Oh You Fancy Huh?
Earlier today, New York City startup The Fancy* emailed Betabeat to let us know that “One of our favorite users stopped by the office today :).” Oh, yes we’d noticed. And retweeted.
We’ve documented Kanye West’s interest in The Fancy–a fast-growing startup that turns posted photos into a consumerist’s dream–before. But what exactly was Yeezy doing palling around the office?
Oh You Fancy Huh?
The popular iPad reading app Flipboard just announced integration with Google+, the latest service on top of Facebook, Twitter, Readability, SoundCloud, LinkedIn, and others that plug in to create the dynamic, customized digital magazine. But while the news tasted sweet to Flipboard, it was sour for one of Flipboard’s prospective partners: The Fancy, the social photo sharing and shopping app that is one of New York’s rising stars.
Betabeat obtained what appear to be screenshots from The Fancy for Flipboard, which has not been released. Flipboard allegedly commissioned the app in January, according to a source, and would have been The Fancy’s first API customer. The source speculated that Flipboard prioritized its Pinterest integration first. (Pinterest is a The Fancy competitor.)
Flipboard may still be planning to introduce The Fancy integration. We’ve reached out to Fancy and Flipboard for comment and will update if we hear back. (UPDATE: Joe Einhorn of The Fancy declined to comment on Flipboard, but he said The Fancy does have an API and is working with partners. Said Flipboard: “We think the Fancy is doing great work and hope to work with them at some time. We are heads down right now with several new additions to Flipboard.”) In the meantime, check out what The Fancy on Flipboard would have, or will eventually, look like.
The last time we checked in with social commerce startup Fancy was back in February, around the time Kanye West tweeted out his approval for “My friend Joseph’s site.” The Joseph in question is ThingD founder Joe Einhorn, the wunderkind entrepreneur trying to create “the Facebook of stuff” as Ben Popper wrote in a profile of Mr. Einhorn in The Observer in 2010. (Somewhere along the way, The Fancy opted to drop the “The.”)
Like Pinterest, Fancy is focused on discovering and collecting images of things. Unlike Pinterest, which relies on affiliate marketing links, anything on Fancy can be bought. You “fancy” a thing and Fancy lets brands and retailers sign up to sell that item on the site. That photo of the Eiffel Tower, for example, comes attached to a deal for hotel nights in Paris.
Oh You Fancy Huh?
With more than 11 million users Pinterest is the current King Kong of sites featuring curated collections of images of doilies and Quaker-style furniture (among many other things). The Fancy may have trumped Pinterest in one respect–businesses can profit directly from items posted on the site. This differs from the current model used by Pinterest which monetizes content through affiliate links:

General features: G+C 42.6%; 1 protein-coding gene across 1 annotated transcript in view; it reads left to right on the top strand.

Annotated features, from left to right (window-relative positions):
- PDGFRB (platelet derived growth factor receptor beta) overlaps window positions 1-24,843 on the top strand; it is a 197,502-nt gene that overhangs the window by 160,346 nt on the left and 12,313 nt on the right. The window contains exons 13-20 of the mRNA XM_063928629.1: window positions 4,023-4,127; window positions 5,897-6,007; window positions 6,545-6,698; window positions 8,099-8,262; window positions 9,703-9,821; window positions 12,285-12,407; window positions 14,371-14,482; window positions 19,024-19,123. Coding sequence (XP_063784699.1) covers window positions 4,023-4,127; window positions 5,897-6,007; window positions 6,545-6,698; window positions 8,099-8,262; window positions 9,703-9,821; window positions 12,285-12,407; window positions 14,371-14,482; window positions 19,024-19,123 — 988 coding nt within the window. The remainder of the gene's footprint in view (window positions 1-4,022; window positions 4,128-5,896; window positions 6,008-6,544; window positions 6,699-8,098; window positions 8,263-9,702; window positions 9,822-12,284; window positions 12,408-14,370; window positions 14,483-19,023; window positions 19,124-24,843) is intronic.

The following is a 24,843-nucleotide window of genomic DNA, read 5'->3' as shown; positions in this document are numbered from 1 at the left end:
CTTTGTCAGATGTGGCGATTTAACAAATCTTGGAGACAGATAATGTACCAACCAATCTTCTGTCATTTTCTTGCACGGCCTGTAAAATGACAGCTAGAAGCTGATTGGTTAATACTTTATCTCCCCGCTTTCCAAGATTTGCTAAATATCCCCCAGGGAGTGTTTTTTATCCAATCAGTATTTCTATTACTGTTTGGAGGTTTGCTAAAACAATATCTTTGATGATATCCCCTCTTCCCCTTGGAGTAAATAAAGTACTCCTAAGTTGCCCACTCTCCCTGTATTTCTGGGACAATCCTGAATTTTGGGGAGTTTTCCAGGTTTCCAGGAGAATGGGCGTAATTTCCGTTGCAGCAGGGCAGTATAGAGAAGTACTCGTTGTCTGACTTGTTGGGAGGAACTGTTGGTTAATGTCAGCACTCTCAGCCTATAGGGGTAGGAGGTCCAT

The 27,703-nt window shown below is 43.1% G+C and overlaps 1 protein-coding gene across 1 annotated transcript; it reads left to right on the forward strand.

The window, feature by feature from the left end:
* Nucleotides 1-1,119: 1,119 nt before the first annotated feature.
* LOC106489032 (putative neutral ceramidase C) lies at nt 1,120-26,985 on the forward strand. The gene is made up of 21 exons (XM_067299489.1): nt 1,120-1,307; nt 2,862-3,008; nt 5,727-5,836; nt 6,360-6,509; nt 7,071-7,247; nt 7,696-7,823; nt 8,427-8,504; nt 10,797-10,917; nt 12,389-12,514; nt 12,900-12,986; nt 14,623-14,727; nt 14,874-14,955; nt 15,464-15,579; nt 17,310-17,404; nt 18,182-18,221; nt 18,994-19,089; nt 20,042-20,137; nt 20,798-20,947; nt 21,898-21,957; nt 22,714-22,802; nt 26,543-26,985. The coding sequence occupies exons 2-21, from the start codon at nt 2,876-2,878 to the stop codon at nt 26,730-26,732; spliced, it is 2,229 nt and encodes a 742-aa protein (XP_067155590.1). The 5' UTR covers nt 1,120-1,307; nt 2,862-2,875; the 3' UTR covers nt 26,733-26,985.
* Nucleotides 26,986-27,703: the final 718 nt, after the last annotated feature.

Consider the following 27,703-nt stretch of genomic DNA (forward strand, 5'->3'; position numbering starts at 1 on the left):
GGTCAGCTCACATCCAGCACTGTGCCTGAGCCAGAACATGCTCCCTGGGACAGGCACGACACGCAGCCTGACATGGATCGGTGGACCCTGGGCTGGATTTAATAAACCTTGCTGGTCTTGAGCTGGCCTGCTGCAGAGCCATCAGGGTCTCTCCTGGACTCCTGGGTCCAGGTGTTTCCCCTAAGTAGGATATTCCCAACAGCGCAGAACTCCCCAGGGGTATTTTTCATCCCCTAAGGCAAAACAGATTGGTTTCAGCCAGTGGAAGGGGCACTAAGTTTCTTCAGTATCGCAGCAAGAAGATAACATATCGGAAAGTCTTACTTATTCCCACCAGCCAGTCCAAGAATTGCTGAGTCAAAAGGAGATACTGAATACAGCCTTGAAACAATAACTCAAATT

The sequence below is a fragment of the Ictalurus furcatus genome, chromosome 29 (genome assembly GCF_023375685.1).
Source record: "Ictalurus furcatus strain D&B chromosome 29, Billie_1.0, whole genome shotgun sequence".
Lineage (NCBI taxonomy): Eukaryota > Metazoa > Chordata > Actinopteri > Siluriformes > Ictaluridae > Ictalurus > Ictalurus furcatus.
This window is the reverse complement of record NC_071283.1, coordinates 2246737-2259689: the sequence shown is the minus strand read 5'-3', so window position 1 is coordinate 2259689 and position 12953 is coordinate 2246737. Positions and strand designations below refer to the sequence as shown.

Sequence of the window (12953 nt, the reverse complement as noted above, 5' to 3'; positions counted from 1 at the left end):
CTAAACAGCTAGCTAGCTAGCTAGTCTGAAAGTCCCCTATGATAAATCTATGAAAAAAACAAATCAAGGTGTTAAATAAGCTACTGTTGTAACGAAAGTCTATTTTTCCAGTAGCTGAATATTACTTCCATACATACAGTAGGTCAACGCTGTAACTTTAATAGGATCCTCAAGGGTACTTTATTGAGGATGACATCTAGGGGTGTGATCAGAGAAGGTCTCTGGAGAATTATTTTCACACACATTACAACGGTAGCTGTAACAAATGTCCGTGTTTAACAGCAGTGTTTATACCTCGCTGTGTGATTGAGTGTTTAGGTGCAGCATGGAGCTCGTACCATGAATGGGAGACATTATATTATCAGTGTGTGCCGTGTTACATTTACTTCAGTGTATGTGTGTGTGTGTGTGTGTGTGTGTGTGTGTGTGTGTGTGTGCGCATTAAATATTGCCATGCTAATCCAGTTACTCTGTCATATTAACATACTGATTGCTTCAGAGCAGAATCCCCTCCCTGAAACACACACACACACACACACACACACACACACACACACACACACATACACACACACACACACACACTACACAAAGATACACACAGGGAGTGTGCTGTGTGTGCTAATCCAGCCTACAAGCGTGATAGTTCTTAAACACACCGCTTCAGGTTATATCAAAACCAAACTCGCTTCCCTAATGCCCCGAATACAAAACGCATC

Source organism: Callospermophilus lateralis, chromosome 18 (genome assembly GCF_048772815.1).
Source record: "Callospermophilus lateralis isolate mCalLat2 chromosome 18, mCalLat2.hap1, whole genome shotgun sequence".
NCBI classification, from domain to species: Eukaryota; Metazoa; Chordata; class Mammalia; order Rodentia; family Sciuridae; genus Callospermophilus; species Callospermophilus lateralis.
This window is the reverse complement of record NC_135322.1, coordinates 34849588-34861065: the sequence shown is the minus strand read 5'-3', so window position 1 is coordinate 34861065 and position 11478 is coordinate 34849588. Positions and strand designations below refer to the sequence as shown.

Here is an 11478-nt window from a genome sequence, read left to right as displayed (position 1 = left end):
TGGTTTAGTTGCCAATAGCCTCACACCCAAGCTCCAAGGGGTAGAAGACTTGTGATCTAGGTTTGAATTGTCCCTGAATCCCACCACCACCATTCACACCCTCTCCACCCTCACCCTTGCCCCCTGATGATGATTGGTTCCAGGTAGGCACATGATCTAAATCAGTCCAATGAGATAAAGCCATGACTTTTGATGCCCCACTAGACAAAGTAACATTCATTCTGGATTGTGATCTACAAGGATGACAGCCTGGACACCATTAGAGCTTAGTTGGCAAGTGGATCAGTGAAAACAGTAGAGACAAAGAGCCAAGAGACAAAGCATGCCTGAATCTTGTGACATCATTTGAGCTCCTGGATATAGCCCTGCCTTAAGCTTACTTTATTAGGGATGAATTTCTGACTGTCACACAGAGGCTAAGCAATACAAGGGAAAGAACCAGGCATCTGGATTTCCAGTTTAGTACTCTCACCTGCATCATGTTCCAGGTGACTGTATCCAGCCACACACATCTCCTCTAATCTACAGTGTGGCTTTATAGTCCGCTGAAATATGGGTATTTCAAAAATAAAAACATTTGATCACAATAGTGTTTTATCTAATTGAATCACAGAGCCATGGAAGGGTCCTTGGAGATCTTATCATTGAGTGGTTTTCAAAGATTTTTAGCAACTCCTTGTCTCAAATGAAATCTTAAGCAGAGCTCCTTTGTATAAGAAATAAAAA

Merchants need to claim items already posted on the Fancy site in order to sell there. Right now, the startup will only accept one merchant per item. Eventually, like Google, it will list many merchants who sell an item. If no merchant claims an item, users still need to travel to a third-party site in order to make the purchase.
Joe Einhorn launched The Fancy in 2011. High profile backers include Ashton Kutcher and Twitter’s Jack Dorsey sits on its board. Until today, though, it was a lesser-known Pinterest competitor and like that site unprofitable. Business Insider, however, says The Fancy’s users are “highly engaged” and the site is more “male-focused” than Pinterest.
When we first wrote about Joe Einhorn’s company, thingd, it was mostly flying below the radar, and surprised the blogosphere with its all star cast of investors and board members. This week, Betabeat has learned, Mr. Einhorn will be surprising the NY tech scene a second time. The Fancy, one of the consumer facing projects under the thingd umbrella, has secured a $10 million round of financing at a valuation north of $100 million.
Interestingly, the big bucks don’t come from a typical venture investor, but from a new lead investor PPR, the $16 billion French multi-national run by Francois Henri-Pinault, which owns the globe’s biggest fashion brands, including Gucci, Bottega Veneta, Yves Saint Laurent and Balenciaga. PPR has earned a reputation for its smart, aggressive acquisition strategy and saw its stock jump after an impressive third quarter, but is little known in the tech world.